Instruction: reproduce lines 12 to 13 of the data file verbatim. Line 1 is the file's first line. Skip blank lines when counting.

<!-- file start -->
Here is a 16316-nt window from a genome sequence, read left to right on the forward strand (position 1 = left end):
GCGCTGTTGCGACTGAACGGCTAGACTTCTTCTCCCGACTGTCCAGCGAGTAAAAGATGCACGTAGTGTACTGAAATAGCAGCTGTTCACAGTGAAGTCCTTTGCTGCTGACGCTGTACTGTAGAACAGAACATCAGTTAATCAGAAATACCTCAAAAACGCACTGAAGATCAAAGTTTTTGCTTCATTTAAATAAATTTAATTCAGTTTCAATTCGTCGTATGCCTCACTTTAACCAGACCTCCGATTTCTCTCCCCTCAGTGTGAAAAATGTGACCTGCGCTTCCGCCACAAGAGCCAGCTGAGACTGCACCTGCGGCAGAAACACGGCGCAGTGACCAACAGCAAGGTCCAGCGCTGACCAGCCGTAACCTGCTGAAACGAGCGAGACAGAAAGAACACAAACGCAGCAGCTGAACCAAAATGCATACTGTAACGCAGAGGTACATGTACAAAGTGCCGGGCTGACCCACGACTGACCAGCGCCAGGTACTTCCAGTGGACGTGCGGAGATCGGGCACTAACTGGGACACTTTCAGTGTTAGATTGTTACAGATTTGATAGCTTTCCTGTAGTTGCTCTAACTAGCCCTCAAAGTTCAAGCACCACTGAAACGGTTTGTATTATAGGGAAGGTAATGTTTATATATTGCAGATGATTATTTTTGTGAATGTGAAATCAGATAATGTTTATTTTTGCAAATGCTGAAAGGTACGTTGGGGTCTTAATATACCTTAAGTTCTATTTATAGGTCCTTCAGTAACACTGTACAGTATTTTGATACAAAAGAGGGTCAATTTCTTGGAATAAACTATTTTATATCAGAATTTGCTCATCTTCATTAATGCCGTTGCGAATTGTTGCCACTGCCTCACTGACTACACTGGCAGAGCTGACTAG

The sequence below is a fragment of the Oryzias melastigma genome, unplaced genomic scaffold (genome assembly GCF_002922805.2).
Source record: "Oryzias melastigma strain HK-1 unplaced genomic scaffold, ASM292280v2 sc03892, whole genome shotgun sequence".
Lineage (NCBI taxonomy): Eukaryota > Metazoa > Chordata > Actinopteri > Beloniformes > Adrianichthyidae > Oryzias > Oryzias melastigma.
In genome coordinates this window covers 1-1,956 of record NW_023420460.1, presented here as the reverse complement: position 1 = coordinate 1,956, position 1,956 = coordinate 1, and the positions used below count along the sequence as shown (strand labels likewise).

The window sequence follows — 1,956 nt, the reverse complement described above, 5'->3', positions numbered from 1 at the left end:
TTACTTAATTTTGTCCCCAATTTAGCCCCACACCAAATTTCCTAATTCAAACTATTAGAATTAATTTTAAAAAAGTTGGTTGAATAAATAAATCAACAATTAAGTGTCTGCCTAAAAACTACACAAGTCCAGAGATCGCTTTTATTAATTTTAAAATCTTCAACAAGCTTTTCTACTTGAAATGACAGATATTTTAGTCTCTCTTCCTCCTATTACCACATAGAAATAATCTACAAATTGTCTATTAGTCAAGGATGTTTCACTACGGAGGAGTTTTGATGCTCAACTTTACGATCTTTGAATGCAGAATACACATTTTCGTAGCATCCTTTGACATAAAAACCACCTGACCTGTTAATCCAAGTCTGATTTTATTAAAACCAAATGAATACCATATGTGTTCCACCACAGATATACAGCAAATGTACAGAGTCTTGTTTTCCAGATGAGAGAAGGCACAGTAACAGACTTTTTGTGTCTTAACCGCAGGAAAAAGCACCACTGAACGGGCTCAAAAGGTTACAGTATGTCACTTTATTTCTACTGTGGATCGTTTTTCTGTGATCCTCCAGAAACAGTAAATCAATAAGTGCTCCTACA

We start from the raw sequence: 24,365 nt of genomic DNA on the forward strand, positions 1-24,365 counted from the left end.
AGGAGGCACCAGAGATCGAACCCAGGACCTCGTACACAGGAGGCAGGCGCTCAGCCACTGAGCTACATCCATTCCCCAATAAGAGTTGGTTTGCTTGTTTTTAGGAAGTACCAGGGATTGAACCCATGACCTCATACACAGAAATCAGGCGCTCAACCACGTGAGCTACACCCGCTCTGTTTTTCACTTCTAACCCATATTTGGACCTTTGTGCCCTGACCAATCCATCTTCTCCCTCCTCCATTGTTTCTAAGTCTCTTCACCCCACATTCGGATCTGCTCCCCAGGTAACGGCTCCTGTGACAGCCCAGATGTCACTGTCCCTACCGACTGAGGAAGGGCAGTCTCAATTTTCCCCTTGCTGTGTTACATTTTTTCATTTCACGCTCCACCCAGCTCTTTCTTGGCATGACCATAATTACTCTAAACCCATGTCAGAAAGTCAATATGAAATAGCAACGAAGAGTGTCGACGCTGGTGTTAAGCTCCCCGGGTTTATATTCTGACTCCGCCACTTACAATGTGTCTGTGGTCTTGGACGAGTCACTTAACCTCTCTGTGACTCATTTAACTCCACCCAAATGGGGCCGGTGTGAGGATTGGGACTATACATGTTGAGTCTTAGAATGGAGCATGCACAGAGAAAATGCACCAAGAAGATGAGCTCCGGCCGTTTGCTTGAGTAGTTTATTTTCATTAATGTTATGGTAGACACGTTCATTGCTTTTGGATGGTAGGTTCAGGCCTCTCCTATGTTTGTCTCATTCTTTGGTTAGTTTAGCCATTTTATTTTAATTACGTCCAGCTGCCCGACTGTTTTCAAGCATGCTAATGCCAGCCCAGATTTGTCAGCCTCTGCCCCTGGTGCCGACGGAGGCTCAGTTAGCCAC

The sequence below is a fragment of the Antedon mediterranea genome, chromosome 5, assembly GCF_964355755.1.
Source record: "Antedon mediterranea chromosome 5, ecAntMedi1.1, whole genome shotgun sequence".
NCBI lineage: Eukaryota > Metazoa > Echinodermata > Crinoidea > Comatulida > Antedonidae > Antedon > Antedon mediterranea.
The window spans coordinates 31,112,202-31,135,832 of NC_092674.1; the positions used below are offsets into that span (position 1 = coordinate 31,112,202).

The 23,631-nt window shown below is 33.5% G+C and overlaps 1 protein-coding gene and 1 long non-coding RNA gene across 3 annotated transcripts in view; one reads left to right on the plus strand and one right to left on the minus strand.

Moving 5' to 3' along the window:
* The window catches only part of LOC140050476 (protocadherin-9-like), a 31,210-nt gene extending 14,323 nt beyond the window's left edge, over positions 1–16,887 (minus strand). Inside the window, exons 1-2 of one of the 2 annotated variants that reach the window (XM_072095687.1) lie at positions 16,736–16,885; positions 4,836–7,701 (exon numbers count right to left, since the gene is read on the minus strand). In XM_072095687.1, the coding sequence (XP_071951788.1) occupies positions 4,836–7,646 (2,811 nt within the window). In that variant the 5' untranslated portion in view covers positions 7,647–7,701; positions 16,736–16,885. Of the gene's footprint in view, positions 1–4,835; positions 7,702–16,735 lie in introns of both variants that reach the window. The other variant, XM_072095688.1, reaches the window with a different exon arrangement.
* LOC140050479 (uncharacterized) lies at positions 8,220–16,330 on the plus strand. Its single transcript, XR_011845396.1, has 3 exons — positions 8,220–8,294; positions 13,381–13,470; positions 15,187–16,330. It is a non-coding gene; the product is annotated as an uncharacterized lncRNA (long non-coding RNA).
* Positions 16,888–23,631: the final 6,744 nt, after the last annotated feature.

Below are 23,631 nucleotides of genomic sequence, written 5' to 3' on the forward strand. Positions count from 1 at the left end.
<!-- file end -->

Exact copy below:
Source record: "Antedon mediterranea chromosome 5, ecAntMedi1.1, whole genome shotgun sequence".
NCBI lineage: Eukaryota > Metazoa > Echinodermata > Crinoidea > Comatulida > Antedonidae > Antedon > Antedon mediterranea.